by MEGAN BRINKWORTH '16
It’s the unmistakable sound of bells ringing outside the grocery store or the mall. The bell ringer for the non-profit organization The Salvation Army constantly and maybe even rhythmically rings the bell hoping to get your attention. This iconic holiday image is one familiar all around the world. And as you drop a handful of change into that bright red bucket on the 125th anniversary of the Red Kettle campaign, it’s important that you know what cause you are supporting.
In 1891, Salvation Army Captain Joseph McFee facilitated the very beginnings of the red kettle. The Salvation Army’s website claims that the donations received during this holiday season “enable the organization to continue its year-round efforts at helping those who would otherwise be forgotten”. There certainly is proof of the effectiveness of the Red Kettle campaign. It raised $144.7 million in 2014 to provide shelter and social services to 30 million Americans. But as an “evangelical part of the universal Christian Church,” according to the organization’s mission statement, are the Red Kettle donations really being used to help all people in need?
There are some obvious critics of The Salvation Army as a whole – from the Twitter handle @NoRedKettles to multiple articles in The Huffington Post. The most recent controversy dealt with the very prevalent LGBT community. An article in The Huffington Post, originally posted on www.NoRedKettles.com, details every way in which the organization has been anti-gay since 1986. Other critics, not quite so complex in historical references, cite specific instances in which The Salvation Army has denied members of the LGBT community from receiving service and equal treatment. Currently, there is no trace of anti-gay statements on The Salvation Army’s website but rather a message of equality: “People who come to us for assistance will be served according to their need and our capacity to help – regardless of race, gender, ethnicity or sexual orientation”. It seems like a genuine statement of equality and a nondiscrimination policy, but @NoRedKettles isn’t buying it.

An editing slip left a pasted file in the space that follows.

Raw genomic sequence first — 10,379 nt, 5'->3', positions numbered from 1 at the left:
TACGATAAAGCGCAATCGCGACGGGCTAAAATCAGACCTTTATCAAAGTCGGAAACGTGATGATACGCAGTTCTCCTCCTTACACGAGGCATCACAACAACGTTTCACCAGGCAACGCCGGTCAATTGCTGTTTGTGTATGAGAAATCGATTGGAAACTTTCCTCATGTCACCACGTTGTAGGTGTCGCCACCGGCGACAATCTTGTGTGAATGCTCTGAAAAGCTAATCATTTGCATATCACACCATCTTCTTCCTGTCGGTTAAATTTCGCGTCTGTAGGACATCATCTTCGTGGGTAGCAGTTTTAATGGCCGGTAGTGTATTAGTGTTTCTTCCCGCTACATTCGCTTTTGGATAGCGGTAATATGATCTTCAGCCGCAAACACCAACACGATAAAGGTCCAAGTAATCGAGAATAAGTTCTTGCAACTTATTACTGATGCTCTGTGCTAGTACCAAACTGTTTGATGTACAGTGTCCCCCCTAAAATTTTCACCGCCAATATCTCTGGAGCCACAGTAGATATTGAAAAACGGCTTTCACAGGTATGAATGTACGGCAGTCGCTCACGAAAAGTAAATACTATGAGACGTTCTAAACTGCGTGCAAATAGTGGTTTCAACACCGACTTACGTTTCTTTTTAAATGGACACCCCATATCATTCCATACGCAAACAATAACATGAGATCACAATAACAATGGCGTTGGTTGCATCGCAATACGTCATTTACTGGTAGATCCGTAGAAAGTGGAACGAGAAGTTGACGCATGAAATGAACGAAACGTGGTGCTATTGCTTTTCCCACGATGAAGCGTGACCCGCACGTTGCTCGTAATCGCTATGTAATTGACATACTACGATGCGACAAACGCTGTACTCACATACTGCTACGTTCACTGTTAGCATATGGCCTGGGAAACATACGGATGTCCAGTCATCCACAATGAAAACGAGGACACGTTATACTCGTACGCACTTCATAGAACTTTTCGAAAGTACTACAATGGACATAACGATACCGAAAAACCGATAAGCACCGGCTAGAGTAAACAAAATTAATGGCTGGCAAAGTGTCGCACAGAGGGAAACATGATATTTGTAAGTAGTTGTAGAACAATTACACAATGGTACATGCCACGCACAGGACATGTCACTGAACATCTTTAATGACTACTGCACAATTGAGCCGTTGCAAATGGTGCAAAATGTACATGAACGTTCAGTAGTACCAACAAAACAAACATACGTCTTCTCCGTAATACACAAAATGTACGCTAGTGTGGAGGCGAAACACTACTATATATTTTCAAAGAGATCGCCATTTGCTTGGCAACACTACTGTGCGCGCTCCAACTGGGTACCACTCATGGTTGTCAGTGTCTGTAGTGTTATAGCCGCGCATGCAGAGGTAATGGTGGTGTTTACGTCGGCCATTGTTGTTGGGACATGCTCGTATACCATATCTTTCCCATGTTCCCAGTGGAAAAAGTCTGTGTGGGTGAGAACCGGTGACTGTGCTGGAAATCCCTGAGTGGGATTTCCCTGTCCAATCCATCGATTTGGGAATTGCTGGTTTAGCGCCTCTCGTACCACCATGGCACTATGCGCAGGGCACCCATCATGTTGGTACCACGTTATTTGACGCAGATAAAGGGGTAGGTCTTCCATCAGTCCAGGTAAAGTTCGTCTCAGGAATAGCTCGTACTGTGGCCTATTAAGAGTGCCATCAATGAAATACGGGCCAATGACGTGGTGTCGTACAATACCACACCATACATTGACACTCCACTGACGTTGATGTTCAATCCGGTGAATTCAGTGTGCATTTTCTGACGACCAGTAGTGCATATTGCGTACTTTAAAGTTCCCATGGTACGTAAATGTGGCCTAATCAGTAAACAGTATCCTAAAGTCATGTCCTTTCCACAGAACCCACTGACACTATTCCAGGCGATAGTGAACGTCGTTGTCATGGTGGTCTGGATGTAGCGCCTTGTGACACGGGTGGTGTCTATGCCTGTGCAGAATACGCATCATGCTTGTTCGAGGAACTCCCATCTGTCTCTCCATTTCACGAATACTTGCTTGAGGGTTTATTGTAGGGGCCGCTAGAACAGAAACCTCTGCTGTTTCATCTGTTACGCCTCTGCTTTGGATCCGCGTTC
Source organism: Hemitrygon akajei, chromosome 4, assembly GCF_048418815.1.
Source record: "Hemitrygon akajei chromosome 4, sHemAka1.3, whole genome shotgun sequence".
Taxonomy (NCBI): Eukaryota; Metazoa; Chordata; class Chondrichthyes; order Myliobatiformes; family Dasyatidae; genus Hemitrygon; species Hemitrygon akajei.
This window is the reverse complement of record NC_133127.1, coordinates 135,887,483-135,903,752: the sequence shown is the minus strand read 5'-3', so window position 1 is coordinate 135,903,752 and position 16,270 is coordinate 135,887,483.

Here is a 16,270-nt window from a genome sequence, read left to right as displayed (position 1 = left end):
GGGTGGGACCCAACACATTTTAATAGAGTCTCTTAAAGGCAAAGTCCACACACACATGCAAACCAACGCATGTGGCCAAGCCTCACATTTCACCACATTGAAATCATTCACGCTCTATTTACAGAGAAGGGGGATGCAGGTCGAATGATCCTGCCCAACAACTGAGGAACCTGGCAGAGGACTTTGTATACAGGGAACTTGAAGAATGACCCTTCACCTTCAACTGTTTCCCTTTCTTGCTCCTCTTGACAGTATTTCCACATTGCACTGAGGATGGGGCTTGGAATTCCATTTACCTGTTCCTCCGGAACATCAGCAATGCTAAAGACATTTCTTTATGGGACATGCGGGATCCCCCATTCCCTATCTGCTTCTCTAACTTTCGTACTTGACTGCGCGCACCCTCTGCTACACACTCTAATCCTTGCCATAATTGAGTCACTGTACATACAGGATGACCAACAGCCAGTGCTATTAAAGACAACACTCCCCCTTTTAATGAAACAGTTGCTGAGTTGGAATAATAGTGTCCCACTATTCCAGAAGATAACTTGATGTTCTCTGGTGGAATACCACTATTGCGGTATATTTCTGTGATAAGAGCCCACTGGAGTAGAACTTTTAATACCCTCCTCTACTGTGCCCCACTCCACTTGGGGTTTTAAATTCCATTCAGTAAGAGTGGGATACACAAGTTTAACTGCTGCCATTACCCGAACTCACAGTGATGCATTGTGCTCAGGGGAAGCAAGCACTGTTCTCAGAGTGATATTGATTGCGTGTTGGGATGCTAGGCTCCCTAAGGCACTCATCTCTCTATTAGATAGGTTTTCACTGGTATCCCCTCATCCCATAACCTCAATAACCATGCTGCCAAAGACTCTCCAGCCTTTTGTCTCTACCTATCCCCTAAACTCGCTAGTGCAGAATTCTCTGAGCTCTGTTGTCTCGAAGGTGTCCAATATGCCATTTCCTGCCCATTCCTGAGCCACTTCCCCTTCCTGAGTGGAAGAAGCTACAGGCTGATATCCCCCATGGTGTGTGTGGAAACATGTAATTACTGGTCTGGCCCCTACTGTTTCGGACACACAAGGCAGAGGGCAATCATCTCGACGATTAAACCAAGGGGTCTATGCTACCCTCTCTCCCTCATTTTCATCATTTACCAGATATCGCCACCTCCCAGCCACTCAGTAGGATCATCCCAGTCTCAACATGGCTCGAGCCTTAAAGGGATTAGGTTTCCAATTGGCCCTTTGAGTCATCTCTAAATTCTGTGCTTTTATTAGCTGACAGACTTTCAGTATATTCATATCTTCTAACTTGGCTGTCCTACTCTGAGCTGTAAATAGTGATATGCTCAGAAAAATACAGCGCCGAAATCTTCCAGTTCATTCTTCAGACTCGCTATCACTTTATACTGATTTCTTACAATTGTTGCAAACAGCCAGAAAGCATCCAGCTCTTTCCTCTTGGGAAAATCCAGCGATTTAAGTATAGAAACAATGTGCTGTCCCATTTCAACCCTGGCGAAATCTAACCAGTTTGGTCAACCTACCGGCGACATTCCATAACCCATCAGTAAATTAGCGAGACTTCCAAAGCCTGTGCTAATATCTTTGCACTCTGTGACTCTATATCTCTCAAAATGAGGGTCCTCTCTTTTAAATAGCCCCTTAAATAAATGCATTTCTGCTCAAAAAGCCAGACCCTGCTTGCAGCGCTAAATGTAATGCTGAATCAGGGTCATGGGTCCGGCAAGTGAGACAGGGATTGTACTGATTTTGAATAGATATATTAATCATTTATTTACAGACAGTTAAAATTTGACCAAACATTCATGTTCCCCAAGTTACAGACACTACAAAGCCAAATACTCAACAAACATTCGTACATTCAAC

While there is, and will be, a certain aura of judgment and critique surrounding The Salvation Army, it is undeniable that the organization has provided assistance and relief to many people in need. The Red Kettle campaign has been a success in its 125 years of existence, using 82 cents of every dollar donated to provide service in 5,000 communities nationwide.
For 19 years, The Salvation Army has partnered with the Dallas Cowboys; raising a total of over $2 billion for the Red Kettle campaign. This year to kick off the 125th campaign, Luke Bryan performed live during the halftime of the Thanksgiving Day game between the Dallas Cowboys and the Carolina Panthers.
This event began the 25,000 red kettles now stationed in storefronts and on street corners. The Salvation Army’s claim in their slogan “Doing the Most Good” may be controversial, but it is indisputable that they bring hope to the less fortunate throughout the holiday season through distribution of Christmas gifts, dinners, clothing, and toys.